A record 22% of investors are finding it easier, compared to 8% saying it was hard in December last year. The higher figure is up from 17% in June.
Alexander says the rental market has shifted substantially this year, reflecting strong population growth from the migration boom and the shifting of some properties back to servicing tourists and foreign students.
However, migration can be a double-edged sword. While it provides more workers, skllls and capital to the economy, it can put pressure on housing and infrastructure. These can boost inflation which is at six per cent and only slowly falling.
Net immigration flows have increased spectacularly since the beginning of the year as permanent and long-term arrivals surged into the country.
In the year to June, migration from all countries rose to 86,800 – made up of a net gain of 121,000 non-New Zealand citizens and a net migration loss of 34,800 New Zealand citizens. It was the biggest net migration loss since the year to April 2013.
While there have been figures bandied about of 100,000 migrant arrivals this year, ASB expects immigration inflows to cool to 30,000 by mid-2026.
ASB chief economist Nick Tuffley says net immigration is a major swing variable in the economy. “Typically, sizeable increases in immigration boosts domestic demand and the housing market.”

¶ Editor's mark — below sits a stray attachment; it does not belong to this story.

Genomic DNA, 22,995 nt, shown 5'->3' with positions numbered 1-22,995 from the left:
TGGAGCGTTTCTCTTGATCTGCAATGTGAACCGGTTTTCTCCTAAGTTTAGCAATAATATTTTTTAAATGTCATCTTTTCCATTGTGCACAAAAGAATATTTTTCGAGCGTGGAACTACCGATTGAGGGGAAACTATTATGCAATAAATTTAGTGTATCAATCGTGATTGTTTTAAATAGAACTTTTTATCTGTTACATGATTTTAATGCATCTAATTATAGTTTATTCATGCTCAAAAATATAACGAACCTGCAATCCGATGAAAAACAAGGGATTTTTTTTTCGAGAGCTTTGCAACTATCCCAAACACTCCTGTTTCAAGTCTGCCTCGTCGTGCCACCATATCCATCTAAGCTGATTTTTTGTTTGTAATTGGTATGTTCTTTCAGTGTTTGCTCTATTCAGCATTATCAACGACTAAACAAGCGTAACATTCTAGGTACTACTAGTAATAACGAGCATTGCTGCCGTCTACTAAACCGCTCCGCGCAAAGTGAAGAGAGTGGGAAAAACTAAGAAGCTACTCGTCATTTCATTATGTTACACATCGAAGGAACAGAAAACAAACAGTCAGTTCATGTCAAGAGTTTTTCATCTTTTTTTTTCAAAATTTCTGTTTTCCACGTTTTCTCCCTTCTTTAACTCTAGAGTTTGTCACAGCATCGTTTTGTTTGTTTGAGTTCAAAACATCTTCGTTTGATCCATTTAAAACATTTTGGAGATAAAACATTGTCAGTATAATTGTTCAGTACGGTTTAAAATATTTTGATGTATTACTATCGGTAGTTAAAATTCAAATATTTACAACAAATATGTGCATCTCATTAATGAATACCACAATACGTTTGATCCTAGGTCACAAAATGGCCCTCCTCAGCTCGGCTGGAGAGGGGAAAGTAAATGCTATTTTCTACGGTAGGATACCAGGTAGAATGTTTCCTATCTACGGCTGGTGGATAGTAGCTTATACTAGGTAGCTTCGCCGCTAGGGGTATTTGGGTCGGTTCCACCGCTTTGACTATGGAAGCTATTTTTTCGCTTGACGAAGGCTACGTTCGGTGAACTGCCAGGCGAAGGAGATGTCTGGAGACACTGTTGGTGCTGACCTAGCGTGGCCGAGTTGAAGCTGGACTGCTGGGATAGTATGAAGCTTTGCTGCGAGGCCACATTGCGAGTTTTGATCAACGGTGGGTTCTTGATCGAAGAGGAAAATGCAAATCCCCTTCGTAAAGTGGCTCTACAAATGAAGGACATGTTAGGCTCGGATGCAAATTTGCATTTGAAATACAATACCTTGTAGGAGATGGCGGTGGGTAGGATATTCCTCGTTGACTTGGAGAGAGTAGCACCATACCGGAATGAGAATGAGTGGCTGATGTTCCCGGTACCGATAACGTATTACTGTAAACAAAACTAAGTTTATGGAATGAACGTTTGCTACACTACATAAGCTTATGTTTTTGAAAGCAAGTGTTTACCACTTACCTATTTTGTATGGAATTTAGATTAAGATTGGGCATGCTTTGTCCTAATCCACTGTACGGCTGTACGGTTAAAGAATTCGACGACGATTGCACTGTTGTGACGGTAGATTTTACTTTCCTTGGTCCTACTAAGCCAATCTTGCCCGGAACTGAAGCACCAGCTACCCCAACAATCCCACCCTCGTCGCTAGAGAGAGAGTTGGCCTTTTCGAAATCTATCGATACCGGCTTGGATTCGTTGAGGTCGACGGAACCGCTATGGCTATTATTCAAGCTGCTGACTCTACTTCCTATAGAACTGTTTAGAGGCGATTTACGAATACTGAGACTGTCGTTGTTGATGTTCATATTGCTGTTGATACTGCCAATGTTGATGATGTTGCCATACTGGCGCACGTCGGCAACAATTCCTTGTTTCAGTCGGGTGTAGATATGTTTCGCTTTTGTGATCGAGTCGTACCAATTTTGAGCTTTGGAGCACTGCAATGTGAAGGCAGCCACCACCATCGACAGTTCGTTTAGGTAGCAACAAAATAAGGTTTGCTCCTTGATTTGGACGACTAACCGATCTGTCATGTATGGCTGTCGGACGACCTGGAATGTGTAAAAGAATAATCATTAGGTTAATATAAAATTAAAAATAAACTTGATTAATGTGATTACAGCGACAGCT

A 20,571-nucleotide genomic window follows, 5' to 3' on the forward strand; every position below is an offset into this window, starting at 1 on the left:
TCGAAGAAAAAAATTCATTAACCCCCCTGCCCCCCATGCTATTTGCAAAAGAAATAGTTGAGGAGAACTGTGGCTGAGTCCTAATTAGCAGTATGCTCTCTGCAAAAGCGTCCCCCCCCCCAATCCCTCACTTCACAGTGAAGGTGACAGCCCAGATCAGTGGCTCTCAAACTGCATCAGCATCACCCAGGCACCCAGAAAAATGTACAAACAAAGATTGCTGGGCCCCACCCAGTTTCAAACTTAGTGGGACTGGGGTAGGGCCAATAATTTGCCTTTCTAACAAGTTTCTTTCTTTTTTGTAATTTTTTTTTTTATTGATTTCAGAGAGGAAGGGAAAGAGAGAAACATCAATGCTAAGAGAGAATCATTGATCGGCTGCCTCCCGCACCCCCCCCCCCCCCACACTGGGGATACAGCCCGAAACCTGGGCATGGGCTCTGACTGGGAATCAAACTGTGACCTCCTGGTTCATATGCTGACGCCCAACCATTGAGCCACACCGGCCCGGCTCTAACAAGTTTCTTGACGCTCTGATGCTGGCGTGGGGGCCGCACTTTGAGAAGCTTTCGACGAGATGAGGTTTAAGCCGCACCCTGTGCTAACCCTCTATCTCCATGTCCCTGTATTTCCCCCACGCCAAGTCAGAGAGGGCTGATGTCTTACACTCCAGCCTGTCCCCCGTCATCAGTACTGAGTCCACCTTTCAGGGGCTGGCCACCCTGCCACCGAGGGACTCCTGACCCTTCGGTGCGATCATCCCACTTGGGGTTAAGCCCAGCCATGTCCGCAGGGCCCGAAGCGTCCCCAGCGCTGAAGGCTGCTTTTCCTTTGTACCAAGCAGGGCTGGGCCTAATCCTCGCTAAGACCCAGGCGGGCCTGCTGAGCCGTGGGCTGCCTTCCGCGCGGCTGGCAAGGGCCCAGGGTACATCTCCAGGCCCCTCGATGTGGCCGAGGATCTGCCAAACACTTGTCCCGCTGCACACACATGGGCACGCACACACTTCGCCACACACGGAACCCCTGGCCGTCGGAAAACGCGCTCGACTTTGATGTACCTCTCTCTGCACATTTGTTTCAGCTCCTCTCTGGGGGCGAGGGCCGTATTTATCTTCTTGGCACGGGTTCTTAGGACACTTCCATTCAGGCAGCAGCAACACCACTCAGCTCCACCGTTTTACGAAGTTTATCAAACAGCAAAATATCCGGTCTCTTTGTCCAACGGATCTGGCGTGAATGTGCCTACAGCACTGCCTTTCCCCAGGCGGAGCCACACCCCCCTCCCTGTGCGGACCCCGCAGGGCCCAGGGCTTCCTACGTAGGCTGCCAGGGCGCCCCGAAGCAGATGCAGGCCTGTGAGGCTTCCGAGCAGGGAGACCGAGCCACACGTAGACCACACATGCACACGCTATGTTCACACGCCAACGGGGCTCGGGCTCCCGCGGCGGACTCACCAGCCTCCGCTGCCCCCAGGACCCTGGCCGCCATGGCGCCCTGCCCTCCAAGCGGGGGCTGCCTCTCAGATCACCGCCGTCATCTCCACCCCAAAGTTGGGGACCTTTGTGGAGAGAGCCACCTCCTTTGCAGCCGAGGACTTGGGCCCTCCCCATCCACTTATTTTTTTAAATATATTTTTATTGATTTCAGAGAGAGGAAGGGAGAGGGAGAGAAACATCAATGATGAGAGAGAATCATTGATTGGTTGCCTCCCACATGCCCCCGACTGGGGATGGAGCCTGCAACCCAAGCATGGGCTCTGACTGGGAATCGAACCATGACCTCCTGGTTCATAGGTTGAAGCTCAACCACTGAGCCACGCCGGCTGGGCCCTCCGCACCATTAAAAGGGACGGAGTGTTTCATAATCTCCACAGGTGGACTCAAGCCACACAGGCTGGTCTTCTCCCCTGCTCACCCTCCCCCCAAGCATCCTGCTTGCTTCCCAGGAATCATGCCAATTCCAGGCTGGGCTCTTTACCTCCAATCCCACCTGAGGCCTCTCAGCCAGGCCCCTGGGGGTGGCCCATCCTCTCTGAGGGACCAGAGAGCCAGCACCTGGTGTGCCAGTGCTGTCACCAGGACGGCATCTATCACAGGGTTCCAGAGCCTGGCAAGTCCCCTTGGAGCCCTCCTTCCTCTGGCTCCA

People come in and they need somewhere to live immediately. Even if they are not buying, they’re renting. It’s adding demand to the housing stock.
According to some economists, the housing response is never strong enough – just as a big population surge is happening, building consents are dropping, building companies are pulling out of projects because of rising construction costs, high interest rates and a lack of sales.
For example, Auckland’s apartment market was booming two years ago, but, real estate agency CBRE’s latest report on the sector shows there were just four new saleable complexes launched between June last year and August this year, all for owners at the high-end of the market.
This is a noticeable turnaround from the beginning of this year, when three complexes were launched at the $/m2 bottom end of the market, where investors/landlords usually buy.
Just over 1,615 apartments have been completed so far this year and a further 1,854 are expected to be finished by the end of the year, but off-the-plan sales have plummeted to 55 for the latest quarter. CBRE says the gap is widening between unsold stock and presold stock, with more unsold units than presold units.
In the much touted build-to-rent sector, new projects have not been enough to offset recent completions, which has reduced the pipeline.
Meanwhile, the final roof slab has been poured for Kiwi Property’s 295 apartments in its $200 million build-to-rent complex across three separate buildings, up to twelve levels at Sylvia Park, Mt Wellington.